Director: Jacob Hamilton
Runtime: 80 min
The jump shot. It’s the symbol of the game of basketball. Like the forehand in tennis, or the freestyle stroke in swimming it is the athletic movement that is most associated with the sport. But like all things we take for granted, few of us have ever wondered who ‘invented’ the jump shot. That’s like asking who invented toast, right? Well, like all good superhero’s, even the jump shot has an origin story. And that story begins in a small town in Wyoming, with a young boy by the name of Kenny Sailors.
Jump Shot, a film by Jacob Hamilton which recently premiered at SXSW Film Festival, tells the story of a small town boy who developed the jump shot as a means to beating his older brother in one-on-one. His brother was nearly a foot taller than him and like a David coming up against his very own Goliath Kenny used his resources. Borrowing some height by jumping straight up and sailing the ball into the net, Kenny left his brother dumbfounded, as he would eventually the rest of the world.
Kenny went on to play for the University of Wyoming, where he would prove himself even further through his perfected jump shot. Leading his team to victory, Sailor’s Cowboys were the shock of the tournament, winning the NCAA championship in 1943 beating Georgetown in the finals. Kenny Sailors was named the tournament’s most valuable player and an All-American hero was born.
So why when Steph Curry, Kevin Durant, Dirk Nowitski and other pros who appear in the film are asked if they’ve ever heard of Kenny Sailors ‘inventor of the jump shot’ they’re all bewildered to find the shot even has an origin at all? Because while Kenny was thriving in the height of his career, World War II was sitting on the sidelines ready to sub in.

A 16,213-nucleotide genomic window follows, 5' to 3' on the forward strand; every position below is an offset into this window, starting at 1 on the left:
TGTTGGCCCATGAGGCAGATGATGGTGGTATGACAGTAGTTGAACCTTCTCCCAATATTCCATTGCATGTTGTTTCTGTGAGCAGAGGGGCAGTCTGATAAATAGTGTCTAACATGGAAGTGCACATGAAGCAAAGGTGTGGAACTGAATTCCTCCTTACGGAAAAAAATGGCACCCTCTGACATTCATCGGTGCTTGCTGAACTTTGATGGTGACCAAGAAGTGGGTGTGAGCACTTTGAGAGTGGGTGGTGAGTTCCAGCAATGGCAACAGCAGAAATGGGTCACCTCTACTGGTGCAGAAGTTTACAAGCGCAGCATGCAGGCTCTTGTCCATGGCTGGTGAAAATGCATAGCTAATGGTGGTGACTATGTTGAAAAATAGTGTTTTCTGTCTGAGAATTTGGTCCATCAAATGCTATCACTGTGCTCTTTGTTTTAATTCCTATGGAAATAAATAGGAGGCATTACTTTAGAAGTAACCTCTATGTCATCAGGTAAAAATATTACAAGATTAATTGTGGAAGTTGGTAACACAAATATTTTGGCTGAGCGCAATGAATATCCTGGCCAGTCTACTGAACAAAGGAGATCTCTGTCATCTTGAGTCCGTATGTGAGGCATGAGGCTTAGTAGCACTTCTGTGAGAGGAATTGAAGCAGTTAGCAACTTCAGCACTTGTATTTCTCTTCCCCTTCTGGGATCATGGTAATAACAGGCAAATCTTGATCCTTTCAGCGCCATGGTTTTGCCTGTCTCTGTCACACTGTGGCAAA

Kenny, along with much of the UW team, was quickly drafted into the war. Some of his teammates never returned, but Sailors did and even played for five seasons in the NBA, which by now was full of players who had adapted his style of play. At the end of his pro career he retreated to Alaska with his young bride where he resided for 35 years. Those pivotal years are what allowed jump shots to assimilate into the general conscience of the game seemingly through osmosis. Kenny was out of sight, therefore out of mind.
Hamilton takes notice of this lapse in societal memory and regards it as a disservice to the legend that is Kenny Sailors. But it is clear that Kenny does not see it that way. He would much rather discuss his time overseas, or how he helped pave the way to normalize women’s basketball, or his beautiful wife Marilyn and their children.
Despite the mountain of archival footage recovered to display the proof that history is in fact on Kenny’s side, one of the film’s impressive feats, he’s the last to admit he invented the jump shot. “Who knows?” he says coolly, “Back in the 1800’s some kid out in podunk could jump in the air and throw the ball, couldn’t he? It’s a jump shot if his feet leave the floor.”
His boundless sense of humility only makes it easier to rally behind the recent movement to add him to the Naismith Memorial Basketball Hall of Fame. By the end of the film, it is Kenny’s character alone that is enough to fuel advocacy. Hamilton, in his feature film debut, brings Sailor’s vibrant personality, oozing with the vitality of a forty year old trapped in the body of a ninety year old, forward in a way that is both heartwarming and inspiring.
Jump Shot allows people of both wide and limited knowledge of the game to sit in awe of a man who embodies the idea that there’s more to life than accolades. Kenny glows with humility and peace about the life he has lived. He reminds us to look at life beyond the basket, to rethink our values and live in the pursuit of upholding them.
Written by Delia Rowland